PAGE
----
Wednesday, March 7, 2007

I Hope I Don't Blow It

I'm still feeling out the different directions I want this thing to go. I'm not sure if this belongs in here, but let's try it out.

I woke up this morning at about 3:30am with a burning stomach. It's usual for me to wake up in the middle of the night, especially if I have to get up early the next day, but usually I can fall back to sleep. Well, sometimes I can fall back to sleep.

Even though I didn't have to wake up for another three hours, I just lay there with a churning belly (blame the Indian food) in a sort of halfsleep, turning occasionally from one side to the other. As I was lying there, images began to pour through my mind in the fluid way that can only happen in nearsleep or other altered states. I felt warm, comfortable. I realized I was experiencing a sudden rush of love for Thade, and then the words began.

I don't write poems very often. I know some people write several a week, but I've never been able to do that. I can make myself write prose for hours a day if I have to, but a poem always has to come to me. Sometimes, like last night, it comes almost entirely completed, and I just have to write it down or organize it, or maybe find the right word that properly expresses the meaning hovering in my mind.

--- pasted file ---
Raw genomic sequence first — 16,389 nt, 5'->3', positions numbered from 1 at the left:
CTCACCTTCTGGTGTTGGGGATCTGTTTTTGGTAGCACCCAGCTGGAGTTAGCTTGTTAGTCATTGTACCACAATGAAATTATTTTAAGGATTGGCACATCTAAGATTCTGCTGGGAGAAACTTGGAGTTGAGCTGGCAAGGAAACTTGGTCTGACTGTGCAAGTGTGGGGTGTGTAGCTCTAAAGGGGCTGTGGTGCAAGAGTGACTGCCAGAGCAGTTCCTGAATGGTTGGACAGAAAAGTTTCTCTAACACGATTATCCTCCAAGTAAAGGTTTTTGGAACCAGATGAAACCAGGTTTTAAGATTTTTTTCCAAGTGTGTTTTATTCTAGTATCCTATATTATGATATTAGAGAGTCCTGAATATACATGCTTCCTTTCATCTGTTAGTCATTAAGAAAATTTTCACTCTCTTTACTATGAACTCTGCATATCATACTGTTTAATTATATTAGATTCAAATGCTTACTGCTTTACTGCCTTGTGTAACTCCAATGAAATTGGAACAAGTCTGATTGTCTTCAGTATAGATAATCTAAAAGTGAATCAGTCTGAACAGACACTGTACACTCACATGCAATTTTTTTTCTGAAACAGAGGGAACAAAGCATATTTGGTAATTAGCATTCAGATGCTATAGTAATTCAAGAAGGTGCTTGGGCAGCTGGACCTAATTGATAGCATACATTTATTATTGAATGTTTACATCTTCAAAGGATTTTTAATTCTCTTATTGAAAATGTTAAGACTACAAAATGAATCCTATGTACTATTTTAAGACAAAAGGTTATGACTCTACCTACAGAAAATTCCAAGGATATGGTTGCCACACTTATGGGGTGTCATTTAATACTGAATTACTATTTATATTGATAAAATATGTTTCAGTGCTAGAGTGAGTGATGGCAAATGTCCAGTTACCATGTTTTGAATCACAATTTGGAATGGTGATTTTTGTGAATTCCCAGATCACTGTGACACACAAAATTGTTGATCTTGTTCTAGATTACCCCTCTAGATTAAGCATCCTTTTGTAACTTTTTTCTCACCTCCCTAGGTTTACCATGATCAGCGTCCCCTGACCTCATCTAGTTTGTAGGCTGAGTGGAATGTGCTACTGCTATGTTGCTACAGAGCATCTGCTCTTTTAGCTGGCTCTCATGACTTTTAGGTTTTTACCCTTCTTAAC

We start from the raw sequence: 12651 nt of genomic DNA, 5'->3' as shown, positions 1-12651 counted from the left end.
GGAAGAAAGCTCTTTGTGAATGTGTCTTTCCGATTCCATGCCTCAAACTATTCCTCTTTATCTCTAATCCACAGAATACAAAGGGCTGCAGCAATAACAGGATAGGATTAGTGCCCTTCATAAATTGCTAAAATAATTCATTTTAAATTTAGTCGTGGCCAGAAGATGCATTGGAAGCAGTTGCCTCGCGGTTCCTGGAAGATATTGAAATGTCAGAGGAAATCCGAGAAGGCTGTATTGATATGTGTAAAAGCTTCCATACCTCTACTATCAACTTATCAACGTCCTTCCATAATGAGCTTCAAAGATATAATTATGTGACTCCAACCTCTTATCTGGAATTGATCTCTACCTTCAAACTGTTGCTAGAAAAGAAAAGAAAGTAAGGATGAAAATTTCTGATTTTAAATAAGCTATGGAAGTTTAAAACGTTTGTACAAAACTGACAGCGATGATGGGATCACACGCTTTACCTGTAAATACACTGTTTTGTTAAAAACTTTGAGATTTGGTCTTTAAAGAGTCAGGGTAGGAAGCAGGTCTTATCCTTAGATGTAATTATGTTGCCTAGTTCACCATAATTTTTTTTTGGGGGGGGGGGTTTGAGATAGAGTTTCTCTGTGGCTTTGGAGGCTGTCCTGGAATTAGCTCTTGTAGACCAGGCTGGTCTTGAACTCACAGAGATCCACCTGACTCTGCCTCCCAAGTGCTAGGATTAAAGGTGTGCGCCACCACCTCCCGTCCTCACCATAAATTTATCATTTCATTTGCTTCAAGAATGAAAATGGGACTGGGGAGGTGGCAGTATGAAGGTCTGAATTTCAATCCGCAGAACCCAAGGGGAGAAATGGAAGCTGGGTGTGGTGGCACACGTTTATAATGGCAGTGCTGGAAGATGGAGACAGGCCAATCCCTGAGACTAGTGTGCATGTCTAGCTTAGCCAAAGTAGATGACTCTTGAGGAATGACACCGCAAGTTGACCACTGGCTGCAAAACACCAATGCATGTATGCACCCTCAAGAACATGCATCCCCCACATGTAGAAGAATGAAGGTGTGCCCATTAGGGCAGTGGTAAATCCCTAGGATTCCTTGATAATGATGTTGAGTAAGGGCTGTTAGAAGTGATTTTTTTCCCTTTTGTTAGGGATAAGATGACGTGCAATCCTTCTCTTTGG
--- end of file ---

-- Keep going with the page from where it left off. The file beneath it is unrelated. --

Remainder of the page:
One line came to me and seemed just so powerful, the crux of this whole poem thing, that I was afraid I would fall asleep and forget it. Without turning on the light, I scribbled the line in my journal, sure I would be able to remember even from indecipherable handwriting.

But I didn't fall asleep. I just lay there, drifting in the poem until 6:30, when my alarm rang. I got up and went to work for four hours, my mind ringing with the poem, subltly ordering it, polishing it, and admiring it. On my ten-minute break, I managed to jot down half of it, holding the rest in my head until I went home.

After lunch at home, I shut myself in my room and finished it. I don't know how long it took, maybe thirty minutes all together. Poetry writing is one of the only activities I participate in during which I can honestly say that I become unaware of time.

I've been exhausted all day. Tonight I meant to go to the Lindy Hop dance at MIT, but god, is it cold and am I tired. Oh well. There's a dance every week, and it's worth a night at home to have written this.

That gives you a pretty good idea of how I write poems. They are always written in my head for hours, days, or weeks before they see a page. Sometimes they come out fully formed, sometimes they need some help. On this one, I was lucky. It was a relatively easy birth.

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